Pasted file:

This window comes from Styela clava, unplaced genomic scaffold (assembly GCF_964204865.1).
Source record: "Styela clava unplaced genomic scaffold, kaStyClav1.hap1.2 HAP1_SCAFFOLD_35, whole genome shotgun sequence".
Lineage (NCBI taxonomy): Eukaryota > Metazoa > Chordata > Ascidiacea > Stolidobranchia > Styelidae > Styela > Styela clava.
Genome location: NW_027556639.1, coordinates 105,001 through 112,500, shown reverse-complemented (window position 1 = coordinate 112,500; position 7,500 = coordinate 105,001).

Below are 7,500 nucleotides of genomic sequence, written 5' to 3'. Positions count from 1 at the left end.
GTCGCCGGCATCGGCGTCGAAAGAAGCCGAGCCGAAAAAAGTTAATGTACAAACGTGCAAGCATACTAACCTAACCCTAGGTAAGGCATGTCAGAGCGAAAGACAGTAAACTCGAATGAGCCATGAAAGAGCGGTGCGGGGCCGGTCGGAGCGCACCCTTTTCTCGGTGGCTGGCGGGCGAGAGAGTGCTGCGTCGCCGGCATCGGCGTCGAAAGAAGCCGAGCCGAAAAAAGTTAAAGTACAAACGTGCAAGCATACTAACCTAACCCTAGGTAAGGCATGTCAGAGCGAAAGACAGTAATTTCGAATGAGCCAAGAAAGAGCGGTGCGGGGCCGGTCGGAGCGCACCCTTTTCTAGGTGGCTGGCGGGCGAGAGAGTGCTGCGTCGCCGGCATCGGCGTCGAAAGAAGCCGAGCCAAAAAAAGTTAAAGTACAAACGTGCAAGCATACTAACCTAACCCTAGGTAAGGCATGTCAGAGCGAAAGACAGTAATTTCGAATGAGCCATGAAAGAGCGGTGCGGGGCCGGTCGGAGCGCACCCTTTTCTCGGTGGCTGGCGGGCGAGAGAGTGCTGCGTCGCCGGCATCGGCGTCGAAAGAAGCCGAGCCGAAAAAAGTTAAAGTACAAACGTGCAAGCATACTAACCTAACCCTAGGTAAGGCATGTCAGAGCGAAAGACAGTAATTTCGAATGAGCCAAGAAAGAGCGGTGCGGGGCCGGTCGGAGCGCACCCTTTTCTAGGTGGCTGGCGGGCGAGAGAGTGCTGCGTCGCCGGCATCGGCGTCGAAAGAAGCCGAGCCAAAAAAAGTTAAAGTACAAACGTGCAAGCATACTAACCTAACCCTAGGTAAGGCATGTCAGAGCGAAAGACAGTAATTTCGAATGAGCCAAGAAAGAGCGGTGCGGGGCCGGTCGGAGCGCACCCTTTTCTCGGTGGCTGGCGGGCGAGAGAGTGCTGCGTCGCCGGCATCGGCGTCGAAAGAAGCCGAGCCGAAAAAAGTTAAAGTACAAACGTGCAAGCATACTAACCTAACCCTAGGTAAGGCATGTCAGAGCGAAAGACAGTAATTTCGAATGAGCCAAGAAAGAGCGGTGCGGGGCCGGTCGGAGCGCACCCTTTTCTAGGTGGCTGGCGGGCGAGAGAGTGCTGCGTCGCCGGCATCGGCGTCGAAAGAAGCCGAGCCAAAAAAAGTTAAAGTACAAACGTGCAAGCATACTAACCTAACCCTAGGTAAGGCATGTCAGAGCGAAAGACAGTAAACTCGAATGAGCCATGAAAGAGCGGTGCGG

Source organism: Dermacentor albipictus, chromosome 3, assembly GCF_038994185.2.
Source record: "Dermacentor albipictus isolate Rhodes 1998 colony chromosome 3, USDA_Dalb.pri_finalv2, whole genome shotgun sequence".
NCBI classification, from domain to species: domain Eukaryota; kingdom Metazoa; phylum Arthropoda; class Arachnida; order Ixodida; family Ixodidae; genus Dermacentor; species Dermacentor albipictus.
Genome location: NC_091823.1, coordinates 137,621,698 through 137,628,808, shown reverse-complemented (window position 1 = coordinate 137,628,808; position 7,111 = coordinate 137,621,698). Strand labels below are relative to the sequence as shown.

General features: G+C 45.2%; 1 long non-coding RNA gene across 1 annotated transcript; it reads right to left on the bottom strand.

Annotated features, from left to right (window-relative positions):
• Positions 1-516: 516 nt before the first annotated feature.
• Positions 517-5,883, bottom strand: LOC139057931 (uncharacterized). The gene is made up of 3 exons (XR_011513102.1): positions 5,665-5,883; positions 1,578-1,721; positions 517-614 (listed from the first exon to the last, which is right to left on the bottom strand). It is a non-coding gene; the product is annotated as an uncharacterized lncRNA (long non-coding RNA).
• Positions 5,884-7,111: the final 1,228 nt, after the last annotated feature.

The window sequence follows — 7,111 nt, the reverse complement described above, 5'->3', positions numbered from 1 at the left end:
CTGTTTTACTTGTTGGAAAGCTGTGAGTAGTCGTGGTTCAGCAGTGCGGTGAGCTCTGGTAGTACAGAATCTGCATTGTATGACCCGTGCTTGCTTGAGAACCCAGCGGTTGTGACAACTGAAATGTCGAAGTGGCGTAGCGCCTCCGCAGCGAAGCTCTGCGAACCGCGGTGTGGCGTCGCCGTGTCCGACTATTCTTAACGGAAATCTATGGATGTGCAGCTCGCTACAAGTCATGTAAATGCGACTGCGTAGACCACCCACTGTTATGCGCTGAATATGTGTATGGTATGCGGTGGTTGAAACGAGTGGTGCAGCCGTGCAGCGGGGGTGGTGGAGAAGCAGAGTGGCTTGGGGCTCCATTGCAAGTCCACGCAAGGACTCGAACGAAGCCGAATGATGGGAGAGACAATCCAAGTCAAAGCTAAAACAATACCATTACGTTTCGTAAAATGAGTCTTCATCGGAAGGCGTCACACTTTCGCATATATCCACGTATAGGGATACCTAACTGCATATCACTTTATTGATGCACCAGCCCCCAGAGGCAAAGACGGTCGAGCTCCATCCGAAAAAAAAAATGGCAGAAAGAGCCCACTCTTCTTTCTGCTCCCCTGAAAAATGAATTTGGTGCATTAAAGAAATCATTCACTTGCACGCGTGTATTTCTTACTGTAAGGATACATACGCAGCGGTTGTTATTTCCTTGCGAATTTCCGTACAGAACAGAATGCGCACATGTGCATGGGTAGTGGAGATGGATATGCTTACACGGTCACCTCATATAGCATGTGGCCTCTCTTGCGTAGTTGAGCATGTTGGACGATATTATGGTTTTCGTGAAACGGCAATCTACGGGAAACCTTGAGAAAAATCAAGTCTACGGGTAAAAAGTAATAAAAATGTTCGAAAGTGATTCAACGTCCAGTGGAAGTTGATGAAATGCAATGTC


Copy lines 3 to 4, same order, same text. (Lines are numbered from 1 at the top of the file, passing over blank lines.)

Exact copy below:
Lineage (NCBI taxonomy): Eukaryota > Metazoa > Chordata > Ascidiacea > Stolidobranchia > Styelidae > Styela > Styela clava.
Genome location: NW_027556639.1, coordinates 105,001 through 112,500, shown reverse-complemented (window position 1 = coordinate 112,500; position 7,500 = coordinate 105,001).